Obama sees chance to reach out to Muslims
But he cautions Cairo speech won't ‘transform very real policy differences’
NBC News and news services
updated 2 hours, 24 minutes ago
WASHINGTON - As he headed to the Middle East, President Barack Obama said Tuesday he sees a timely chance to open a more constructive dialogue with the Islamic world, although he downplayed the likelihood of immediate resolution to significant policy differences.
In an exclusive interview with NBC News' Brian Williams, the president was circumspect on the prospects for the trip, saying that “one speech is not going to transform very real policy differences and some very difficult issues surrounding the Middle East and the relationship between Islam and the West.”
Still, the president said, “I do hope that we can start opening a dialogue that'll be more constructive.”
Story continues below ↓advertisement | your ad here
Obama begins his trip Wednesday when he arrives in Saudi Arabia, where concerns about U.S. outreach to Iran, the Israel-Palestinian peace process, and the kingdom's willingness to accept Yemeni prisoners from Guantanamo will all likely be on the agenda. From there he’ll head to Egypt, where he’ll make a long-promised and much anticipated speech, extending a hand of friendship to the world’s 1.5 billion Muslims.
The multination trip will also take him to Germany and France.
While expectations for his Cairo speech are high, White House aides caution that many Muslims have felt scorned by the U.S. for years. Analysts say he’ll find a hopeful audience but, given Washington’s support of Israel and the invasions of Iraq and Afghanistan, a skeptical one as well.
'Path of extremism'
Obama told Williams on Tuesday that people in Islamic countries recognize that the “path of extremism” won’t better their lives, and being “anti-American” won’t solve their problems.
“And so what I hope will happen, as a consequence of this speech, is people will have a better sense of how America views its relationship to the broader world and to Islam,” he said.
“I hope that Americans will recognize that Islam is not a monolithic faith, that there are all sorts of debates taking place within Islam, about how to adjust to a modern world.”
He said he will try to outline the U.S. view on specific issues such as Middle East peace talks, Iran, the war in Afghanistan and unrest in Pakistan.
“I don't expect that people will come away saying, ‘We agree with every single thing that the president said.’ I do hope that we can start opening a dialogue that'll be more constructive moving forward.”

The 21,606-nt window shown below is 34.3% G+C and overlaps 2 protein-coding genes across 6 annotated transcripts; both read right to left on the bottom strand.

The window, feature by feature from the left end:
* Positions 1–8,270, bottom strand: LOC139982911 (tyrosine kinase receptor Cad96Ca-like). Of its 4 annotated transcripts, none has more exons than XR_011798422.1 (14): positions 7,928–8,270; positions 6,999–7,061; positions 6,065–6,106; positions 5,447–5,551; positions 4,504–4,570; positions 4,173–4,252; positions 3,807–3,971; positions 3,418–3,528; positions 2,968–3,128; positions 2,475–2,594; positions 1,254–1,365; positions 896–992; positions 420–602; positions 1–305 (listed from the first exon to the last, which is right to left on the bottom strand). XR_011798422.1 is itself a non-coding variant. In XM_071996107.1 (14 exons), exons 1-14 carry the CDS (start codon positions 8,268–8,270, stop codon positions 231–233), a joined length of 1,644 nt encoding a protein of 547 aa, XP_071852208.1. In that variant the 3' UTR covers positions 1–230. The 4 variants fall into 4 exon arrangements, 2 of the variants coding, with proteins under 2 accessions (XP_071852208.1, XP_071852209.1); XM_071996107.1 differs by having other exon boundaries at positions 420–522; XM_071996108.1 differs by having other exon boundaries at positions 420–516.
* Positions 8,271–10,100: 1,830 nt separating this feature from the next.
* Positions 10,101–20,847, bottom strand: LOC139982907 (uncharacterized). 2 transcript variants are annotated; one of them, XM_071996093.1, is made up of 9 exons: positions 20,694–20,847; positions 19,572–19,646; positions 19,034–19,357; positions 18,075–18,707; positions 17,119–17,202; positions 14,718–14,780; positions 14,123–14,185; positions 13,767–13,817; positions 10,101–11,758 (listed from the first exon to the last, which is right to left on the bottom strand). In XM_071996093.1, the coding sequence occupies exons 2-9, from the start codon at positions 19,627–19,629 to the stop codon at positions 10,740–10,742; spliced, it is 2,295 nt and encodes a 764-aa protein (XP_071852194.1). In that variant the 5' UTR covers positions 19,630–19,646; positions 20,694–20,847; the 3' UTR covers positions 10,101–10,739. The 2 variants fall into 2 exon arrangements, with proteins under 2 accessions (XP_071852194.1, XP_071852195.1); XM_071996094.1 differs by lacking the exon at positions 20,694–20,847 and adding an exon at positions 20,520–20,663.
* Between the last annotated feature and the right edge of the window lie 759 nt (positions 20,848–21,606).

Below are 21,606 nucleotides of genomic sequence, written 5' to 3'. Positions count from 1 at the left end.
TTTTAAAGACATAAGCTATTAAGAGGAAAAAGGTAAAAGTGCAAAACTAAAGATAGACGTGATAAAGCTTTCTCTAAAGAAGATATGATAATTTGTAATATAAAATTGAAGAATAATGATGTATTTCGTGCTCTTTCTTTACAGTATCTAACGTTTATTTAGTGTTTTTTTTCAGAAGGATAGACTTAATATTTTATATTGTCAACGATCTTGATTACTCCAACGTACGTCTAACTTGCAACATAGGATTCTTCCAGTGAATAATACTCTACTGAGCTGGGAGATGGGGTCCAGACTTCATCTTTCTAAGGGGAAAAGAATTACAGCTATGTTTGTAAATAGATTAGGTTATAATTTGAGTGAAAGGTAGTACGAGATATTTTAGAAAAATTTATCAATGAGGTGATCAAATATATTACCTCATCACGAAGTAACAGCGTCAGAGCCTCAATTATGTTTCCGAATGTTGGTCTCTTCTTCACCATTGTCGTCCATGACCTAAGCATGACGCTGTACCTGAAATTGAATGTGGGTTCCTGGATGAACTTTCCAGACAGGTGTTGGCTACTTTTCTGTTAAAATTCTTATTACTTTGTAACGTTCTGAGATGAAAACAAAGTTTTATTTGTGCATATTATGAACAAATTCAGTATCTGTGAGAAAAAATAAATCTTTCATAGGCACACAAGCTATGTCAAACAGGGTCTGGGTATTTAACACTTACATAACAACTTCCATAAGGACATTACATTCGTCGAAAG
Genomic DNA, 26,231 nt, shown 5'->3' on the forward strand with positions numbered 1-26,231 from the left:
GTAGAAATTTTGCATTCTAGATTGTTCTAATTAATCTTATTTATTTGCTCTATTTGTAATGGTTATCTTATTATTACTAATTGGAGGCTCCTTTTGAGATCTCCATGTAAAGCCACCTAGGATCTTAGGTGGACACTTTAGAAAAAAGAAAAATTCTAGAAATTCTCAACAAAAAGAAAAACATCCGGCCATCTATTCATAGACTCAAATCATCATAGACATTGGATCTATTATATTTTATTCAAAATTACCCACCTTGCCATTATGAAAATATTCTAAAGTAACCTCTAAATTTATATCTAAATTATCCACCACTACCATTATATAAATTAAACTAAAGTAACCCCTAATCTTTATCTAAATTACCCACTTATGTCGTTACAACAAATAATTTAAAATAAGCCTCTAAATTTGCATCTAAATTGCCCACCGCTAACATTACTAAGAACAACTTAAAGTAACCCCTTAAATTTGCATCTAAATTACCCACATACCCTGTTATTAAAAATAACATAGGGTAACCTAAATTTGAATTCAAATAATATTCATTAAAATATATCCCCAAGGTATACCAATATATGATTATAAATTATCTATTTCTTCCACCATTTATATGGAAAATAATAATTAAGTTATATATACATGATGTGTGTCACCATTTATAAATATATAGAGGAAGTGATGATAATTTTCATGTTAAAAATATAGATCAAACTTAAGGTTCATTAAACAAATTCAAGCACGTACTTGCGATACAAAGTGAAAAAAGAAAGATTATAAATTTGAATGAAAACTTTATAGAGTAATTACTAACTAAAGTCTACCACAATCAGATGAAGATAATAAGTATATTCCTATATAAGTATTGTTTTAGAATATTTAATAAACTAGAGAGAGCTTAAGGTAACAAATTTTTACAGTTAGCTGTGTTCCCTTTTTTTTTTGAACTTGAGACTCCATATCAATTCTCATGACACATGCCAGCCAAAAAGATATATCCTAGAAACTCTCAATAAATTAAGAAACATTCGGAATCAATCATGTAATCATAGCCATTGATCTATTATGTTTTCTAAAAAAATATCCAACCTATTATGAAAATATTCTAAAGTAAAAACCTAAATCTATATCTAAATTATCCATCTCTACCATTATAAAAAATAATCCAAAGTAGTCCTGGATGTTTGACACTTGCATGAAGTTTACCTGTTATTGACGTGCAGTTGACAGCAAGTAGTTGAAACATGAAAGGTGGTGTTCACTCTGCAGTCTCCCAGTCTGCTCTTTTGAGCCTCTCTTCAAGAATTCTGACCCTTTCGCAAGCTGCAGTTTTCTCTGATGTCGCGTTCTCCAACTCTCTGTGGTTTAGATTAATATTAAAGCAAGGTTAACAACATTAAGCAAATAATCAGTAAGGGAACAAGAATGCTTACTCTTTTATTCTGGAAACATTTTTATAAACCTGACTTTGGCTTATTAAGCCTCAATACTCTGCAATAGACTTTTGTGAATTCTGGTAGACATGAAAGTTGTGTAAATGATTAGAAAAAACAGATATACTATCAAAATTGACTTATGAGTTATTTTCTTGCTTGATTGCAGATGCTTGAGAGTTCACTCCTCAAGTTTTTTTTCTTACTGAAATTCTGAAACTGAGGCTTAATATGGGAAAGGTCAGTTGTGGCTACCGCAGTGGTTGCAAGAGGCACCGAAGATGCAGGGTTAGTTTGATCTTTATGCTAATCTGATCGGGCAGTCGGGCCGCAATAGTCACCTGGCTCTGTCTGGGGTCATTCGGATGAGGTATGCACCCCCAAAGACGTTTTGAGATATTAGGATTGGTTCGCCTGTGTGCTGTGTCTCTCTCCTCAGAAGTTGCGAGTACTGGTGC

Obama has pitched his speech at Cairo University on Thursday as a part of an attempt to improve the U.S. image in the Muslim world.
But al-Qaida's deputy leader on Tuesday said the speech will not erase what the U.S. military is doing in Iraq and Afghanistan.
"His bloody messages were received and are still being received by Muslims, and they will not be concealed by public relations campaigns or by farcical visits or elegant words," said Ayman al-Zawahri, al-Qaida's No. 2, in a new audio message posted on militant Web sites.
Al-Zawahri said the Egyptian officials who will welcome Obama are U.S. "slaves" and have turned the country into an "international station of torture in America's war on Islam." He was likely referring to suspected Islamic militants who have been captured by the U.S. and sent to Egypt for interrogation, a process known as rendition.
Al-Zawahri urged Egyptians to reject Obama when he makes his speech, calling him "that criminal who came seeking, with deception, to obtain what he failed to achieve in the field after the mujahideen ruined the project of the crusader America in Iraq, Afghanistan, and Somalia."
Meanwhile, a group of Muslim clerics connected with Egypt's prestigious Al-Azhar University have announced the creation of a new satellite channel to propagate moderate Islam and challenge what it describes as extremist distortions of the religion.
Al-Azhar University, Sunni Islam's premier educational institution, is co-sponsoring Obama’s Thursday address.
Sheik Khaled el-Guindy, a member of Egypt's Supreme Council of Islamic Affairs and a driving force behind the "Azhari" channel, said the idea is to use the knowledge and skills of Al-Azhar graduates to combat ignorant interpretations of the religion.
"Azhari will promote the idea that Islam is a religion of moderation free from extremism," he told The Associated Press on Tuesday. "Several satellite channels right now promote a strict interpretation of Islam and issue incorrect religious opinions that fill young people with extremist ideas."
Azhari is set to be launched in mid-August, at the start of the Muslim holy month of Ramada. It will present a mix of entertainment and educational programming, including children's cartoons, soap operas and call-in shows.
The channel will initially be broadcast in English and Arabic, with plans to expand it to Turkish and Hindi, and will be viewable from Europe to Southeast Asia.
In Saudi Arabia, Obama will likely be looking for the kingdom's support in pushing forward Mideast peace but will have to address its concerns about Washington's recent diplomatic outreach to its Shiite rival Iran, said Saudi analyst Khaled al-Dakhil.
"He will be sounding out Saudi leaders about what should be done in the region," said al-Dakhil.
Obama took office promising to step up diplomatic efforts to address concerns over Iran's nuclear program, which the U.S. and many of its allies suspect is focused on building weapons capability — a charge denied by Tehran.
Saudi Arabia and other Sunni countries in the Mideast are concerned the U.S. could cut a deal with Iran that would come at their expense. U.S. Defense Secretary Robert Gates last month pledged the U.S. will keep its allies in the loop as it reaches out to Iran.